I kind of wish I still had a relationship with Gwen. I tried looking her up on Facebook and Instagram to no avail; I only know her first name and that she is my sister’s friend. At 28, I do have relationships with older lesbians that I credit for being part of the source of my pride for being a lesbian. I’ve been told by some of them, women in their 40s and 50s, that they didn’t have the option to be out and proud when they were my age. Or, if they were out, it was not as safe as it is for me. These relationships are wildly important to me, and I cherish them greatly.

When I was around 21, I met Kim. Kim was 43 at the time. We met in a dimly lit bar in my city that was primarily populated by gay men. She was alone, I was with friends, and I was immediately drawn to her. In those days, I was very interested in getting different women in my bed, especially ones that seemed unattainable for a variety of reasons. When I did eventually approach Kim, I learned that she was recently divorced from her ex-wife and that the split had deeply hurt her. I asked for her phone number and we began an emotional relationship for a number of weeks.

I wanted more than anything for the relationship to be physical, but more often than not, Kim and I would spend our nights talking about how much her divorce hurt her. I learned of the ex-wife’s sudden distance and aloofness in the marriage, followed by the reveal of her infidelity. Kim was heartbroken, and a voice in my head told me she was too heartbroken to give me what I wanted — a passionate love affair with an older woman — but I continued my relationship with her until Pride that year.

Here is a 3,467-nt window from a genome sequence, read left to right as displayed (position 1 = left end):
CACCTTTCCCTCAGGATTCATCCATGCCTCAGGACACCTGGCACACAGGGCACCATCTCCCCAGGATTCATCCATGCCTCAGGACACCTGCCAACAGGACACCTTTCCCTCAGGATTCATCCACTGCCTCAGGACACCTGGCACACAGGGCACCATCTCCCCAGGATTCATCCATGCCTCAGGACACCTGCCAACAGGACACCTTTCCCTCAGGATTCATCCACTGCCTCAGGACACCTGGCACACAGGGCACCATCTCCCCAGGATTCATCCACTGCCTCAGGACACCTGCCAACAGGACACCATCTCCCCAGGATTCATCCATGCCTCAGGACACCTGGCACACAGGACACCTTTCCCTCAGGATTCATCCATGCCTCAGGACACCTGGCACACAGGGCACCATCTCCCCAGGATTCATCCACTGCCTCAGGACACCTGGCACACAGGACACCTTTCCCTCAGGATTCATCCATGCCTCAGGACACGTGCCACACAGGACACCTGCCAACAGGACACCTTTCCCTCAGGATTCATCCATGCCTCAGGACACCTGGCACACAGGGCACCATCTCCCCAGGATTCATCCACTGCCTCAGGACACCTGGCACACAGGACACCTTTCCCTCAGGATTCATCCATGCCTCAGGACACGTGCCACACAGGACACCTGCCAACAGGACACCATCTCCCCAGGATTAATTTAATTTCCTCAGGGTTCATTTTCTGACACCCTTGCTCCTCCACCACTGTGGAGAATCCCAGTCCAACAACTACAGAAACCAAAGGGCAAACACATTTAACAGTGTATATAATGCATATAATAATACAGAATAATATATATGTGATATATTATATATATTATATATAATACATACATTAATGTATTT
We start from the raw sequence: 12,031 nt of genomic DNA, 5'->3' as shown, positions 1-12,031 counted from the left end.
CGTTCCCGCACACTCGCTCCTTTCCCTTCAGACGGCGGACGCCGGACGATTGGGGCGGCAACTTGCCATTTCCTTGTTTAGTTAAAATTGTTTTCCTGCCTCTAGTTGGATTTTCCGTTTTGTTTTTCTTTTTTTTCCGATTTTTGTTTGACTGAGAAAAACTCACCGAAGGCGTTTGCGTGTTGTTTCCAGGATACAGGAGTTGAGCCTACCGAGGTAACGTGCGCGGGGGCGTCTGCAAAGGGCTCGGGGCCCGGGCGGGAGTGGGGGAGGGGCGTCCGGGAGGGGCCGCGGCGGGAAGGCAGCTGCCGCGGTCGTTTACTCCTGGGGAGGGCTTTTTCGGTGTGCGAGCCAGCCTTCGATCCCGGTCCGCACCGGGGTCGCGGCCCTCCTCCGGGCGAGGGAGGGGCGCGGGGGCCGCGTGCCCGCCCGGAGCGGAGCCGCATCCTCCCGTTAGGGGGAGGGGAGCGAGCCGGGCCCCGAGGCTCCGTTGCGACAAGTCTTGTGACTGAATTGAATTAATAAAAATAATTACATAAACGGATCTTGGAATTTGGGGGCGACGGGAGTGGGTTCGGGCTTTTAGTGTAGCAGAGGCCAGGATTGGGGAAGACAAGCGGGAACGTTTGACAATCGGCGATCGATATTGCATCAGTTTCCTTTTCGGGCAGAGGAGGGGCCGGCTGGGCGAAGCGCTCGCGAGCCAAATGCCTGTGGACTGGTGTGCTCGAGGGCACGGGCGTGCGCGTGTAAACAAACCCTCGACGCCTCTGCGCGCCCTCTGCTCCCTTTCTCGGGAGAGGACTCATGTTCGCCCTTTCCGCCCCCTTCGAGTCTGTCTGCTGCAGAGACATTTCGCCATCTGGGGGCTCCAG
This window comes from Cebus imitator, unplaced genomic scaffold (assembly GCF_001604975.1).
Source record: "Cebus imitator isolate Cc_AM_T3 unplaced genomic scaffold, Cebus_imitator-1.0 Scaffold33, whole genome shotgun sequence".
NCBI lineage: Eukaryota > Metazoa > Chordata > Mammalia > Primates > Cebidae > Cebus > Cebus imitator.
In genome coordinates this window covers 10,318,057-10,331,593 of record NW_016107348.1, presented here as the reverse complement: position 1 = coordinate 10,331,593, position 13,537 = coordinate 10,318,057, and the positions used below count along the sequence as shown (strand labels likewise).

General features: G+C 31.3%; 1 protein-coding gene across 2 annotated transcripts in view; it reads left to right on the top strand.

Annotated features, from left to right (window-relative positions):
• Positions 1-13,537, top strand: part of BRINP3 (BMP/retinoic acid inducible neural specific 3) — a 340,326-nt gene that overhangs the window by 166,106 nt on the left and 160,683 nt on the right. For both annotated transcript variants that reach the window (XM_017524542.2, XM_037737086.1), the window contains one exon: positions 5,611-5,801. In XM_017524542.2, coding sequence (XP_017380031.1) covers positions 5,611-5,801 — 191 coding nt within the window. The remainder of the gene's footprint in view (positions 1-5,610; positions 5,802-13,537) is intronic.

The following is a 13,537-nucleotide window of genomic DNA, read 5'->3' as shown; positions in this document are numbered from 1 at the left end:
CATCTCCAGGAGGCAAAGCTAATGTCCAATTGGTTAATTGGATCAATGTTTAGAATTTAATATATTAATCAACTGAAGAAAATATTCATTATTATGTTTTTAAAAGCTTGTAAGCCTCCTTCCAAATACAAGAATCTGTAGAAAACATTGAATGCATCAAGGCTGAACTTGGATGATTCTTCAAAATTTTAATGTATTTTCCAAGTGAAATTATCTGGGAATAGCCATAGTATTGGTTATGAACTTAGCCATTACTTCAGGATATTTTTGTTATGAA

The night I met Kim, the friends I was with were very adamant that I leave her alone. Not because they had better judgment than me, but because they were grossed out by my interest in a woman over the age of 25. In the car ride back to our home base, they laughed and asked me what the fuck I was thinking. I couldn’t explain it to them. Looking back, I think part of my fascination and desire for connection with older lesbians was that I wanted to be seen as a real adult, on par with their level of maturity. I wanted to allure and excite them as much as they did me. I wanted their trust in the ways I had earned the trust of older women as a child. As Kim began to trust me more, I betrayed it. That afternoon as I walked around Pride, she told me she was at a booth with her job and to come meet her. I didn’t; I was with another group of friends that had convinced me my relationship with her was “weird.” I didn’t respond to her text and never spoke to her again.